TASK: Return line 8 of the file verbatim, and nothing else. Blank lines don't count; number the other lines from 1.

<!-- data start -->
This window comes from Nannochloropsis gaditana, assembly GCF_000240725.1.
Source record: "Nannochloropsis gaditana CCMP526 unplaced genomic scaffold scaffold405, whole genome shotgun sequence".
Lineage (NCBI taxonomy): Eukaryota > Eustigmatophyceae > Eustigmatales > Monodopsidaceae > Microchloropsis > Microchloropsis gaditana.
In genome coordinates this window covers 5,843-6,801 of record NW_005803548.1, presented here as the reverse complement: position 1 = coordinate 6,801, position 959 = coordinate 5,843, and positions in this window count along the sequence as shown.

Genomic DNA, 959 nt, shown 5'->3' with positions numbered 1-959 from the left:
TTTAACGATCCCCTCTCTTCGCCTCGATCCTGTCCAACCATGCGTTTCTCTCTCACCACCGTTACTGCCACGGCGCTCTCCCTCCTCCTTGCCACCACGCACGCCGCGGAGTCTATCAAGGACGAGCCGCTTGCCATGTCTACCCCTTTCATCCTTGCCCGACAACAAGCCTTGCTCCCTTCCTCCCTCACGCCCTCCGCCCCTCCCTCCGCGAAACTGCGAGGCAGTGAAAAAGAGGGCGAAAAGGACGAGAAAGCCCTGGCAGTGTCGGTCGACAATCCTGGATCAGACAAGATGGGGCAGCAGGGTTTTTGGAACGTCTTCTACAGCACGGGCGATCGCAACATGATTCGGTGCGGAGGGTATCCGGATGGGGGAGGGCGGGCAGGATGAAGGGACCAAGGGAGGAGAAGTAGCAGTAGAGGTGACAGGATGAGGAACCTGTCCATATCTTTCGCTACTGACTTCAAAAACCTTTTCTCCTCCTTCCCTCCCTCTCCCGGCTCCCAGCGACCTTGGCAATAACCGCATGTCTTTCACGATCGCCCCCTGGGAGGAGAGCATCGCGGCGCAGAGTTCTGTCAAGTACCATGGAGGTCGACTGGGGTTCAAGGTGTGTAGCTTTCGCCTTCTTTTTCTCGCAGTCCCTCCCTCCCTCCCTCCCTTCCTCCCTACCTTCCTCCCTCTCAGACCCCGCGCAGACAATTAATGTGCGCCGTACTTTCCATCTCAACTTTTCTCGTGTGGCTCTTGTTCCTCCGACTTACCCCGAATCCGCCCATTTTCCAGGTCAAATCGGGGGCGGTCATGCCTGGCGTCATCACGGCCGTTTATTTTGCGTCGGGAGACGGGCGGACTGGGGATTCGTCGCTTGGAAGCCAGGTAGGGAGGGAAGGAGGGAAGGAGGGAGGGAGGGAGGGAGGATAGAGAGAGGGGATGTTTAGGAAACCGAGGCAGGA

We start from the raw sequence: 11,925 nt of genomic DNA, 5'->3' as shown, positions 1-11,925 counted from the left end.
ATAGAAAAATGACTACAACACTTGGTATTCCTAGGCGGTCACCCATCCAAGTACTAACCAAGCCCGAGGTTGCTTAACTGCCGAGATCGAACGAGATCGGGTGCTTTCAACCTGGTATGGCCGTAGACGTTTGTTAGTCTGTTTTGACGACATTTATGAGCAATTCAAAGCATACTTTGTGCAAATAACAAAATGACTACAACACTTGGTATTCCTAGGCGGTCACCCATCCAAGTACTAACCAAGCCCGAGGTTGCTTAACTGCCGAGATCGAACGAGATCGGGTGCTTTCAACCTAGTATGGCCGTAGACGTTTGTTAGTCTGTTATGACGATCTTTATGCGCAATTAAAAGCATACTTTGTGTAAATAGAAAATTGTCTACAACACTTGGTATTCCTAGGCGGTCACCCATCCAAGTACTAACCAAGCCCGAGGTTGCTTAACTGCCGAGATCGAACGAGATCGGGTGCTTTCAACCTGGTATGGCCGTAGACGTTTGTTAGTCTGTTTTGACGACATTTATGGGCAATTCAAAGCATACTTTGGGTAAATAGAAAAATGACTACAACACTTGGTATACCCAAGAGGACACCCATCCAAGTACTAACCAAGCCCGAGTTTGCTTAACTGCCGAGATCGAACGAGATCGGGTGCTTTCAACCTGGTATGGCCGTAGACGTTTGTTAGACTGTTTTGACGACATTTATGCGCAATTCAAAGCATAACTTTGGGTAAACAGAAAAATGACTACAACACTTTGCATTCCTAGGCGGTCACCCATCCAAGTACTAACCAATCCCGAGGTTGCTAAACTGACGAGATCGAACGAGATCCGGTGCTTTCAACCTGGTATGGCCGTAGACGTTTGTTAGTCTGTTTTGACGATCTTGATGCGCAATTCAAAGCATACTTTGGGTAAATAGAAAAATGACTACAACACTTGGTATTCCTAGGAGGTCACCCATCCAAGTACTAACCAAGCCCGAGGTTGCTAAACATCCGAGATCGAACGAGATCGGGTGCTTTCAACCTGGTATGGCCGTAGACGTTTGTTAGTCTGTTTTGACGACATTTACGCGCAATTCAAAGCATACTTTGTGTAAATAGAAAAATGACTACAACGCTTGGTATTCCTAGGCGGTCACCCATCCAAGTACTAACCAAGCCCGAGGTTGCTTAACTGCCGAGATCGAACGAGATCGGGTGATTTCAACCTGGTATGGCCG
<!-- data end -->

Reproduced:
ATAGAAAAATGACTACAACACTTGGTATTCCTAGGCGGTCACCCATCCAAGTACTAACCAAGCCCGAGGTTGCTTAACTGCCGAGATCGAACGAGATCGGGTGCTTTCAACCTGGTATGGCCGTAGACGTTTGTTAGTCTGTTTTGACGACATTTATGAGCAATTCAAAGCATACTTTGTGCAAATAACAAAATGACTACAACACTTGGTATTCCTAGGCGGTCACCCATCCAAGTACTAACCAAGCCCGAGGTTGCTTAACTGCCGAGATCGAACGAGATCGGGTGCTTTCAACCTAGTATGGCCGTAGACGTTTGTTAGTCTGTTATGACGATCTTTATGCGCAATTAAAAGCATACTTTGTGTAAATAGAAAATTGTCTACAACACTTGGTATTCCTAGGCGGTCACCCATCCAAGTACTAACCAAGCCCGAGGTTGCTTAACTGCCGAGATCGAACGAGATCGGGTGCTTTCAACCTGGTATGGCCGTAGACGTTTGTTAGTCTGTTTTGACGACATTTATGGGCAATTCAAAGCATACTTTGGGTAAATAGAAAAATGACTACAACACTTGGTATACCCAAGAGGACACCCATCCAAGTACTAACCAAGCCCGAGTTTGCTTAACTGCCGAGATCGAACGAGATCGGGTGCTTTCAACCTGGTATGGCCGTAGACGTTTGTTAGACTGTTTTGACGACATTTATGCGCAATTCAAAGCATAACTTTGGGTAAACAGAAAAATGACTACAACACTTTGCATTCCTAGGCGGTCACCCATCCAAGTACTAACCAATCCCGAGGTTGCTAAACTGACGAGATCGAACGAGATCCGGTGCTTTCAACCTGGTATGGCCGTAGACGTTTGTTAGTCTGTTTTGACGATCTTGATGCGCAATTCAAAGCATACTTTGGGTAAATAGAAAAATGACTACAACACTTGGTATTCCTAGGAGGTCACCCATCCAAGTACTAACCAAGCCCGAGGTTGCTAAACATCCGAGATCGAACGAGATCGGGTGCTTTCAACCTGGTATGGCCGTAGACGTTTGTTAGTCTGTTTTGACGACATTTACGCGCAATTCAAAGCATACTTTGTGTAAATAGAAAAATGACTACAACGCTTGGTATTCCTAGGCGGTCACCCATCCAAGTACTAACCAAGCCCGAGGTTGCTTAACTGCCGAGATCGAACGAGATCGGGTGATTTCAACCTGGTATGGCCG